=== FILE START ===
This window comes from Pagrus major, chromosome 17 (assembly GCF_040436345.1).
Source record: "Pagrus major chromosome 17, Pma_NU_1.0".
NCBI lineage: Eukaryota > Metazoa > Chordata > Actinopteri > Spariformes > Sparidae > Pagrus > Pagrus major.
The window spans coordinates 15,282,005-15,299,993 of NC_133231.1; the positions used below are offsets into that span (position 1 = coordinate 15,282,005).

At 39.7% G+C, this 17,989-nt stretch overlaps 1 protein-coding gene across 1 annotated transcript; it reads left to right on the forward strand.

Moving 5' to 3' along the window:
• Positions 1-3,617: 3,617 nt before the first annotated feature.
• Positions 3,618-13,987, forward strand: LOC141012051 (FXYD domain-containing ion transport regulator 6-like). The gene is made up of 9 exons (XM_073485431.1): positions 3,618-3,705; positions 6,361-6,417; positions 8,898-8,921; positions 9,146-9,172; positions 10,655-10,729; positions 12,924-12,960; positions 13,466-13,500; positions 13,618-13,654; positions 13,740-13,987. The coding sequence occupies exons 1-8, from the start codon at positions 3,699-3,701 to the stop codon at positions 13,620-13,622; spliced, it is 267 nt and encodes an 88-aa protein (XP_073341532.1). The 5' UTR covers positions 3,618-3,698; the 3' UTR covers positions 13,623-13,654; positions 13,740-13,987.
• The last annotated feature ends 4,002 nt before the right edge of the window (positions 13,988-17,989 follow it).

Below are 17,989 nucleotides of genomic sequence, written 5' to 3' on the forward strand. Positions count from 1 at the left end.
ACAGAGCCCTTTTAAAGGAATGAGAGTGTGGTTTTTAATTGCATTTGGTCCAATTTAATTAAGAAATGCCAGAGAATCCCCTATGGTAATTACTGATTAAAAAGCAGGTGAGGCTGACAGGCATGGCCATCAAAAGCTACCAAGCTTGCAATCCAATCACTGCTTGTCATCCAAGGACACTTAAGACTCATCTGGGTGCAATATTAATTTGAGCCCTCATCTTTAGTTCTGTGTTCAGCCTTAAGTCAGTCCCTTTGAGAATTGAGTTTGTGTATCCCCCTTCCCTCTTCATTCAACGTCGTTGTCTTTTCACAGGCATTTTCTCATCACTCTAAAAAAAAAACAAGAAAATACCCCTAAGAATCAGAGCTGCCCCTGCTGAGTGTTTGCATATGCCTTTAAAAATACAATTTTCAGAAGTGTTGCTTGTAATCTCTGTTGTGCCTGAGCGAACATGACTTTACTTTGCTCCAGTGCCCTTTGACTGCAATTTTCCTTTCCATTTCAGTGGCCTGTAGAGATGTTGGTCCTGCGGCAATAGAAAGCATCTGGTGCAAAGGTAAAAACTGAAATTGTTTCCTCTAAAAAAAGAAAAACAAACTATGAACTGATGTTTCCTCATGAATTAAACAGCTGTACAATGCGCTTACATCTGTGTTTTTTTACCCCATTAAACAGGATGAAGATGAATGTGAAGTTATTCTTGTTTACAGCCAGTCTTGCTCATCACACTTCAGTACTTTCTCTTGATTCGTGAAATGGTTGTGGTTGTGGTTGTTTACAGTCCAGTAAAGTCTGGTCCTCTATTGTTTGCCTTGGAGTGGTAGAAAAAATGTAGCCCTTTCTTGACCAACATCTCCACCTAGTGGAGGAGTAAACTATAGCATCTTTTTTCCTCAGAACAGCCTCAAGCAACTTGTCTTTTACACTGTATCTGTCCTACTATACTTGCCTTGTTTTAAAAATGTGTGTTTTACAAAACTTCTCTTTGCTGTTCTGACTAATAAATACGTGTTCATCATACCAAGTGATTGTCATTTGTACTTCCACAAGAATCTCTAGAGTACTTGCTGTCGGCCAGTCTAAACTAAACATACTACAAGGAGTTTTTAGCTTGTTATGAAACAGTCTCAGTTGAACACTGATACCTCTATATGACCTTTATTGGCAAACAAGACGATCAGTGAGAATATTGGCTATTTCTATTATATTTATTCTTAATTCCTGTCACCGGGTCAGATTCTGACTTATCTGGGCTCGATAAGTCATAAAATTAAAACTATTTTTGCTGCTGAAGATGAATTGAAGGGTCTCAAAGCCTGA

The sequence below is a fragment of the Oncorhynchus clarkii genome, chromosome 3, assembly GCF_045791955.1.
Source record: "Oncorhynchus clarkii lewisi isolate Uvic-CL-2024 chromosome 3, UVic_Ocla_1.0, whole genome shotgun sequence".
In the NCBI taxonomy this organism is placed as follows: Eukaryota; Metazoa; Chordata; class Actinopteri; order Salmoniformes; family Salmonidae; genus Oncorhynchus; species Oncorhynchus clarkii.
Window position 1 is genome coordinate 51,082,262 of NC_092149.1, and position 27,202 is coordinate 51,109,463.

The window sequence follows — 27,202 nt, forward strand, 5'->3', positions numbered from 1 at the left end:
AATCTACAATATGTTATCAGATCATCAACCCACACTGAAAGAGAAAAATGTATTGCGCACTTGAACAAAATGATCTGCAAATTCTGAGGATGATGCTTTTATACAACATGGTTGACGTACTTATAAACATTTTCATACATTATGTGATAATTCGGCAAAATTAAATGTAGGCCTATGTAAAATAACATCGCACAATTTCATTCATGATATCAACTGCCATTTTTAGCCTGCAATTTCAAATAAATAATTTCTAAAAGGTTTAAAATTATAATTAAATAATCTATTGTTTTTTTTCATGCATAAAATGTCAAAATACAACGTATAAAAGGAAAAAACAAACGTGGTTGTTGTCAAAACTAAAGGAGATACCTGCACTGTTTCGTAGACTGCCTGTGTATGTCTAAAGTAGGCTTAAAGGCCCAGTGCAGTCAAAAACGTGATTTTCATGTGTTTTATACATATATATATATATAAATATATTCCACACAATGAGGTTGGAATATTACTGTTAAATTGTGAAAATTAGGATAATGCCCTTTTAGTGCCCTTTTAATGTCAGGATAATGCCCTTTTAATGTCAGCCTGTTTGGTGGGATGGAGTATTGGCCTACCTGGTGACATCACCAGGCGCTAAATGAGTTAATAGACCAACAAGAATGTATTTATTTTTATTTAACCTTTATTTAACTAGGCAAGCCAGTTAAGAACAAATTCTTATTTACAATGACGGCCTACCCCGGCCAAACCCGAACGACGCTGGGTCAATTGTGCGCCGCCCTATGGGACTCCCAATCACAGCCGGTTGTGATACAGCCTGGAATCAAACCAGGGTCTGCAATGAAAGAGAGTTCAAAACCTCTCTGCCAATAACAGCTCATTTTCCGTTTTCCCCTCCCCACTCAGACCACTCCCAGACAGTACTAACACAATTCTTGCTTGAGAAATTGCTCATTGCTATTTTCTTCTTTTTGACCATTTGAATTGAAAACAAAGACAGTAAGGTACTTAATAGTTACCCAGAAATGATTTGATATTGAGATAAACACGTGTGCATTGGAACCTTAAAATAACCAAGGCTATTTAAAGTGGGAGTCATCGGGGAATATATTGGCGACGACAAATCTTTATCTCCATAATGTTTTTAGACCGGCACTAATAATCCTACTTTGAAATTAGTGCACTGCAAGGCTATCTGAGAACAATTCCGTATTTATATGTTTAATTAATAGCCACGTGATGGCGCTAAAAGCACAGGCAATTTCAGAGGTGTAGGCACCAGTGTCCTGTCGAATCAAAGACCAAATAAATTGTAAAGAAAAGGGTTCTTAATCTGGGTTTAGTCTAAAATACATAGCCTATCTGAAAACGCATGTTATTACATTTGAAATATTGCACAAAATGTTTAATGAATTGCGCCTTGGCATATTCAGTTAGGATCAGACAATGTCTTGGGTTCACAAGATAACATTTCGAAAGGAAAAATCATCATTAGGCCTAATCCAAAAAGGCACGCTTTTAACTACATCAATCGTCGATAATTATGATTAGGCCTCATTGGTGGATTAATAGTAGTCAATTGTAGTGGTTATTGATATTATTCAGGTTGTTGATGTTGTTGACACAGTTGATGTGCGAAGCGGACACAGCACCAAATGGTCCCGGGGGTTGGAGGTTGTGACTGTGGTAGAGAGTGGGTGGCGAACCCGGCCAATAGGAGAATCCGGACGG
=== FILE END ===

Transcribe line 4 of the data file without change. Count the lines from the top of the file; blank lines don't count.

The window spans coordinates 15,282,005-15,299,993 of NC_133231.1; the positions used below are offsets into that span (position 1 = coordinate 15,282,005).